Implicit requirements are the hidden or ‘assumed’ requirements. Business users expect these to be delivered and hence may not feel the need to explicitly mention them in the business meetings. It could be challenging to actually define the scope as there is no clear-cut documentation or boundary available. The keyword here is ‘scope’. Let us try to understand this with a very simple example:

User requirement: 

Screen to capture the following employee details:

  1. Employee number
  2. Employee name
  3. Department

Implicit requirement: 

  1. Capture Designation as well

Since it is an Employee data capture screen, the business users would assume that there is a field to capture Designation as well. This would definitely be an Implicit requirement. But is it right to assume that this is the ONLY implicit requirement?

For instance, I can add a couple of other implicit requirements, such as:

  1. Duplication check required on the ‘Employee number’ field
  2. Should have the facility to Search for an existing Employee

Here is where the dilemma starts. Some Business Analysts would totally agree with my listing of implicit requirements, but I am sure there would be many others in the Business Analyst world who probably disagree. For instance, Search facility could be provided as a separate screen, and hence that would be a separate requirement altogether.

The key point here is to recognize that capturing the implicit requirement is more of a need than a luxury.

Another example would be in a data processing centre where the performance of a data entry operator is measured by the number of entries that have been done in the system. For example, consider a typical airlines scenario wherein millions of passengers travel daily. A data entry operator in such a scene would have to enter hundreds of passenger coupons in the system and his KRA or performance is measured on the basis of the number of coupons he enters in the system. In such a scene, the Business would need a system that would capture data quickly and in a highly efficient manner. Here, the implicit need is that the data capture form has to be designed in such a manner whereby the maximum data/information on the form can be entered using the keyboard rather than using the mouse. In other words, maximum information must be enterable using keystrokes rather than using the mouse.

If this implicit requirement is missed out, then we end up in situation where the data entry operator would never meet his KRA, and looking at the bigger picture, the airline would miss its SLA. This could lead to tarnishing the airline’s image and would ultimately impact its business.

Scope Control

If documented well, Implicit requirements can be used as an excellent tool to control the scope, which in turn will lead to lesser defects and finally a Satisfied Customer! But at the same time if the boundaries for the requirements are not clearly documented, it can be misused and will lead to Scope Creeps, huge defects and a Dissatisfied customer.


This leads us to the conclusion that the Business Analyst community would have to use certain proven methods to define and bound the scope. A cost-benefit analysis will be the ideal way to deal in this situation. There may be a scenario wherein an endless list of implicit requirements inadvertently increases the cost with no visible benefits. On the other hand, it is quite possible that by deciding to incorporate minimal implicit requirements, the client would reap huge benefits.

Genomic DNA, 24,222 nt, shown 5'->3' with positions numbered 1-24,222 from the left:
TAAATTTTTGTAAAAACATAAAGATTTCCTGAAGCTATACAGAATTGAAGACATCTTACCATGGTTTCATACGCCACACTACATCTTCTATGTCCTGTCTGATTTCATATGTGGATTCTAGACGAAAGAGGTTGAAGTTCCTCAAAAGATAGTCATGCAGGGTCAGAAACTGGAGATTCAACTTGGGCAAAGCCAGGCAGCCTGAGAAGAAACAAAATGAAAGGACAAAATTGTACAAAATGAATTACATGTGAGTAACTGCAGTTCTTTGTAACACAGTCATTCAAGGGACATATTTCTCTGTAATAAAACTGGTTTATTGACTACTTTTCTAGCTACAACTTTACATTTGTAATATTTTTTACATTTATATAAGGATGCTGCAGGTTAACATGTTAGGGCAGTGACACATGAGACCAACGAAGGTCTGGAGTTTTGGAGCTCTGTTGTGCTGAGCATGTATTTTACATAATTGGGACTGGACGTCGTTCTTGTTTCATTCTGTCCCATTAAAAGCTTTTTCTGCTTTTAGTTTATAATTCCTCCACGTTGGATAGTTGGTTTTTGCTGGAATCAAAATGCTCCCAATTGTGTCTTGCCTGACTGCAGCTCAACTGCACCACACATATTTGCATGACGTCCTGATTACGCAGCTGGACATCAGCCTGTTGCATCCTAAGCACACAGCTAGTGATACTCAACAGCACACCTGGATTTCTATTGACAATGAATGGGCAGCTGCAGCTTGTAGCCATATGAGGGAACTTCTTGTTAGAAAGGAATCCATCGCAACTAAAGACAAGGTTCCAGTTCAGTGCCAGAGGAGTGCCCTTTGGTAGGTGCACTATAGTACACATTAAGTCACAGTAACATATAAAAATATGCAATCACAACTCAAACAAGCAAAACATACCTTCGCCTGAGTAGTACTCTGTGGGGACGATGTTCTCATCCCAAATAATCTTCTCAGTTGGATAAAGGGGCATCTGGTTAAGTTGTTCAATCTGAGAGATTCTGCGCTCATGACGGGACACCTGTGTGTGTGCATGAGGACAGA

In a nutshell, in order to ensure that the implicit requirements are never missed out, we would need to take a step back and always try to understand what exactly the Business user is looking for and if we have really understood this need. To conclude, we Business Analysts do play a role of ‘the Truth Seeker’ and thus need to unravel what lies beneath, in our quest of understanding Business requirements!

Don’t forget to leave your comments below.

Aruna Parameswaran : A technical person with 12+ years of experience who moved into a Fucntional role by choice. Working as a Business Consultant with an IT organization and have led the Requirements phase of multiple implementation projects across geographies,primarily Asia-Pac and UK with some exposure to the US geography. Have spent the last 6 years specializing in the Life Insurance domain in the UK and Asia-Pac regions

Requirements Management 101

Elizabeth_Larson_feature_imageThe following is an excerpt from the book Practitioner’s Guide to Requirements Management, Part I: Requirements Planning, written by the authors.                                    


Requirements management, like project management, is a discipline comprised of inputs and outputs, tools, and techniques, processes and activities, but just for the business analysis effort. Requirements management includes the planning, monitoring, analyzing, communicating, and managing of those requirements. Get a quick introduction or refresher on this important topic.

We will briefly look at a few of the key ingredients in managing requirements, including what gets created during planning, documenting “good” requirements, traceability, and managing changes.

Requirements Management

The discipline of planning, monitoring, analyzing, communicating, and managing requirements.


Two of the key outputs from requirements management are a planned and communicated approach to business analysis and a requirements management plan.